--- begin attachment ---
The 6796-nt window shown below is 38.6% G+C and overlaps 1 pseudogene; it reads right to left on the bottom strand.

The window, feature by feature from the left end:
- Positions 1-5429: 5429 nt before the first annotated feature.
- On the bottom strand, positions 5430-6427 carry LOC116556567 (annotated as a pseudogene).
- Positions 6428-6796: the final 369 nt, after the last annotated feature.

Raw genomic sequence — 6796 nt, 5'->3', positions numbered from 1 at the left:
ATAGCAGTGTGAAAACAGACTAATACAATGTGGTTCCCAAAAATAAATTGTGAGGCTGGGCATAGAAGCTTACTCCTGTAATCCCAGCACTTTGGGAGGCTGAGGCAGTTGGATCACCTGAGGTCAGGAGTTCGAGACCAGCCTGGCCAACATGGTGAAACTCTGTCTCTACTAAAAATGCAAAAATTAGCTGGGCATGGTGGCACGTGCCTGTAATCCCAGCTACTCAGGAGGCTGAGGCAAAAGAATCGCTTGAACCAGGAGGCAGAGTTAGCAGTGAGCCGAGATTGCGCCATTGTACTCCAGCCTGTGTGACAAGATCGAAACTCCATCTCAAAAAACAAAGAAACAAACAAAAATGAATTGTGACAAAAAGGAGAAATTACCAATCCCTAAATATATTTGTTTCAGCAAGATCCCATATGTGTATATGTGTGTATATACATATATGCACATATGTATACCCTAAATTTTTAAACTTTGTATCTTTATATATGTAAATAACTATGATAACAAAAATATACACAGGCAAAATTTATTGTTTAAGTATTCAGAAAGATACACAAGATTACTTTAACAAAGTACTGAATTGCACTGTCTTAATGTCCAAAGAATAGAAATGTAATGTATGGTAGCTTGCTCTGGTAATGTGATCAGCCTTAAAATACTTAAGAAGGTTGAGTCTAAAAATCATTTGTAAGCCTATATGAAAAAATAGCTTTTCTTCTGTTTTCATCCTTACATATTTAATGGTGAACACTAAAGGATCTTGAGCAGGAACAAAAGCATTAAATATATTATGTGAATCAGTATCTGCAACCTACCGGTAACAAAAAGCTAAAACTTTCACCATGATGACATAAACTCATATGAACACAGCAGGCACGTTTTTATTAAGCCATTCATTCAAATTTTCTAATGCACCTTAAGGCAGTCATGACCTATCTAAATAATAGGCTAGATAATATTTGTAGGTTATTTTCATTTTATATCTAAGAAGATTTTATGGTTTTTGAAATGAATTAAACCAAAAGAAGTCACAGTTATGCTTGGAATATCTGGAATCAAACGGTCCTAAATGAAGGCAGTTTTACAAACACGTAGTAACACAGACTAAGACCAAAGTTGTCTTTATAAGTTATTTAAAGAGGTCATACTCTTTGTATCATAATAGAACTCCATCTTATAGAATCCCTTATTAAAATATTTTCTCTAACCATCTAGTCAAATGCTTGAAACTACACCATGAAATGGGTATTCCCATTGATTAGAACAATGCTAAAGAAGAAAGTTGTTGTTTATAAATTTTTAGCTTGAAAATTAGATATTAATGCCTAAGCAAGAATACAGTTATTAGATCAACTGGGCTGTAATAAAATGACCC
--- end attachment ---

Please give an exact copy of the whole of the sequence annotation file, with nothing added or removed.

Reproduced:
The 6796-nt window shown below is 38.6% G+C and overlaps 1 pseudogene; it reads right to left on the bottom strand.

The window, feature by feature from the left end:
- Positions 1-5429: 5429 nt before the first annotated feature.
- On the bottom strand, positions 5430-6427 carry LOC116556567 (annotated as a pseudogene).
- Positions 6428-6796: the final 369 nt, after the last annotated feature.

Raw genomic sequence — 6796 nt, 5'->3', positions numbered from 1 at the left:
ATAGCAGTGTGAAAACAGACTAATACAATGTGGTTCCCAAAAATAAATTGTGAGGCTGGGCATAGAAGCTTACTCCTGTAATCCCAGCACTTTGGGAGGCTGAGGCAGTTGGATCACCTGAGGTCAGGAGTTCGAGACCAGCCTGGCCAACATGGTGAAACTCTGTCTCTACTAAAAATGCAAAAATTAGCTGGGCATGGTGGCACGTGCCTGTAATCCCAGCTACTCAGGAGGCTGAGGCAAAAGAATCGCTTGAACCAGGAGGCAGAGTTAGCAGTGAGCCGAGATTGCGCCATTGTACTCCAGCCTGTGTGACAAGATCGAAACTCCATCTCAAAAAACAAAGAAACAAACAAAAATGAATTGTGACAAAAAGGAGAAATTACCAATCCCTAAATATATTTGTTTCAGCAAGATCCCATATGTGTATATGTGTGTATATACATATATGCACATATGTATACCCTAAATTTTTAAACTTTGTATCTTTATATATGTAAATAACTATGATAACAAAAATATACACAGGCAAAATTTATTGTTTAAGTATTCAGAAAGATACACAAGATTACTTTAACAAAGTACTGAATTGCACTGTCTTAATGTCCAAAGAATAGAAATGTAATGTATGGTAGCTTGCTCTGGTAATGTGATCAGCCTTAAAATACTTAAGAAGGTTGAGTCTAAAAATCATTTGTAAGCCTATATGAAAAAATAGCTTTTCTTCTGTTTTCATCCTTACATATTTAATGGTGAACACTAAAGGATCTTGAGCAGGAACAAAAGCATTAAATATATTATGTGAATCAGTATCTGCAACCTACCGGTAACAAAAAGCTAAAACTTTCACCATGATGACATAAACTCATATGAACACAGCAGGCACGTTTTTATTAAGCCATTCATTCAAATTTTCTAATGCACCTTAAGGCAGTCATGACCTATCTAAATAATAGGCTAGATAATATTTGTAGGTTATTTTCATTTTATATCTAAGAAGATTTTATGGTTTTTGAAATGAATTAAACCAAAAGAAGTCACAGTTATGCTTGGAATATCTGGAATCAAACGGTCCTAAATGAAGGCAGTTTTACAAACACGTAGTAACACAGACTAAGACCAAAGTTGTCTTTATAAGTTATTTAAAGAGGTCATACTCTTTGTATCATAATAGAACTCCATCTTATAGAATCCCTTATTAAAATATTTTCTCTAACCATCTAGTCAAATGCTTGAAACTACACCATGAAATGGGTATTCCCATTGATTAGAACAATGCTAAAGAAGAAAGTTGTTGTTTATAAATTTTTAGCTTGAAAATTAGATATTAATGCCTAAGCAAGAATACAGTTATTAGATCAACTGGGCTGTAATAAAATGACCC